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Saturday, 29 June, 2002, 11:26 GMT 12:26 UK
Buying up Poland at a discount
I'm standing in a field of tall lush stems, surrounded by muddy plains.
Occasional dilapidated farm buildings and rusting tractor axles punctuate the fairly dull horizon, near Kociszew in central Poland.
The soil is overworked and much of it is now infertile, but land here is 35 times cheaper than in the EU.
If Poland joins the European Union in 2004, its borders will open and vast tracts of farmland will be up for grabs.
Gerald Rivett and his business partner Richard Rozwadowski are both British-born businessmen.
They have taken a 10-year lease on 1,000 acres of land, convinced that farming here offers more potential than tilling the land back home.
Gerald, a pharmaceuticals consultant, looks a bit like a perma-tanned rock star - complete with an astrological pendant, blouson shirt and a heavy buckle belt slung around his hips.
'So much potential'
His business partner, Richard could not be more different with his sensible shoes and concerned expression.
The pair stomp off into a field of maize, to check the crop.
"Poland is going to be the centre of the new Europe. There is so much potential here," he says.
Gesturing towards the fields he continues: "Without being arrogant, I know I can double the yield of this terrain."
As we speak, a tractor hums back and forth drilling more maize.
"There's no doubt," says Gerald, "if Poland joins the EU, land prices will go up, and Poles will find themselves priced out of their own market".
Gerald has big plans for the estate.
He wants to modernise the dairy and convert the crumbling limestone manor house into a luxury hotel and conference centre.
The grounds are being landscaped for wedding receptions.
And despite the presence of workmen, stepladders and mouthfuls of building dust, the place is already booking up.
When the lease expires, Gerald would like to buy the farm.
Smallholders are worried they will not have the capital to compete with moneyed outsiders.
And there are psychological fears too.
Poland has a long and complicated history of foreign invasion.
Many people are uncomfortable with the prospect of foreign investors, German ones in particular, snapping up land for second homes.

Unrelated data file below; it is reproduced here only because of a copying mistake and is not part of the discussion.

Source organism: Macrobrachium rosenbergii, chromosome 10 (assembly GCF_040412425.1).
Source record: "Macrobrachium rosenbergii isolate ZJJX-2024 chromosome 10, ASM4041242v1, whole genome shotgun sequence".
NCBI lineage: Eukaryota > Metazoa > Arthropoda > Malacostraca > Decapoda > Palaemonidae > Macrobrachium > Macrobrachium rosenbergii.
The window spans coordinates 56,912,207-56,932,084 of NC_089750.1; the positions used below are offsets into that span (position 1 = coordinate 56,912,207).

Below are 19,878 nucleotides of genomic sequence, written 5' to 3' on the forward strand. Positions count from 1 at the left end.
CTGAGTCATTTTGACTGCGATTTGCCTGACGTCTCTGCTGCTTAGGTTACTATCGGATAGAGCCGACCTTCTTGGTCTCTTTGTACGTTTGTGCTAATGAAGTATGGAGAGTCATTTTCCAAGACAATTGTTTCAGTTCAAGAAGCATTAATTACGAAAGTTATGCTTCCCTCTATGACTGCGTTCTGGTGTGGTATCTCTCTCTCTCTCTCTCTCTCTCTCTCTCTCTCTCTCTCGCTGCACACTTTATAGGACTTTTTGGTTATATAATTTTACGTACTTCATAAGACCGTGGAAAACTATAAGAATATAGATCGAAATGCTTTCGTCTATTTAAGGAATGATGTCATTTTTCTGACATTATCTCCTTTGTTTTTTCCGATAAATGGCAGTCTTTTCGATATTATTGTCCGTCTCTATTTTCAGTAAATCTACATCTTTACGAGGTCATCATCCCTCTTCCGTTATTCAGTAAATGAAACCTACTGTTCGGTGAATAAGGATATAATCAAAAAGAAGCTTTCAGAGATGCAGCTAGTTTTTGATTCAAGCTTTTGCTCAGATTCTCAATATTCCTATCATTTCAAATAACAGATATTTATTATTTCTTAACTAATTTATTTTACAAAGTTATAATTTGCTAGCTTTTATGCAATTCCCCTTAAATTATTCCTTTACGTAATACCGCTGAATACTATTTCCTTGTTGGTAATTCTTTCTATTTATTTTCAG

Some farmers are so uncomfortable with the idea, they have set up roadblocks and stormed the Ministry of Agriculture in Warsaw, smashing windows and setting off fire extinguishers inside the building.
Last week the same group, which belongs to the populist left-wing Self Defence party overturned a train carrying German wheat.
The few foreigners who have settled in Poland find their neighbours are both insecure and curious.
The crops on Gerald Rivett's farm grow taller and greener.
Locals keep coming round to have a look, trying to understand how he has managed to do it.
So despite their nationalist pride, Polish farmers are hungry to modernise.
That is not to say that farming here is without its challenges:
"I have an excellent relationship with local farmers," beams Gerald, rather enjoying his role of rich man and mentor.
"We share knowledge, but there is a mindless minority of drunks who spend Saturday nights vandalising my farm. I've had windows smashed, machinery stolen - the worst night was when they brought down the roof of the barn."
Round the corner from Gerald's sprawling farm, Boguslaw and Adolfa Ciszewski tend their small-holding.
Boguslaw, who has put on a fresh nylon football top for our visit, surveys the apple orchards in his slippers.
The couple would like to expand and modernise their business.
But the price at market no longer covers the cost of what they grow.
Like many farmers Boguslaw has taken a part-time job - he is a security guard at the local bank.
"We want to know if there's a future in farming," says Boguslaw, gently holding his wife's hand.
"Is selling land to foreigners good or bad for the Polish people?"
Adolfa interjects: "It's one thing if a single individual buys some land - that wouldn't bother me," she says.
"But if we saw massive takeovers and whole villages were bought out, that would be worrying."
With a third of the Polish population living in the countryside, it is not surprising that selling land to foreigners is a sensitive issue.
Some feel Polish land should stay in Polish hands, and that the traditional attachment to the land is a matter of the heart, more than the pocket.
But others are anxious for Poland to move forward, lest the county miss out on exciting new opportunities.
Farmers like Gerald may not be wholly welcome, but there is a belief that outsiders could bring painful but essential change to Poland's rural economy.
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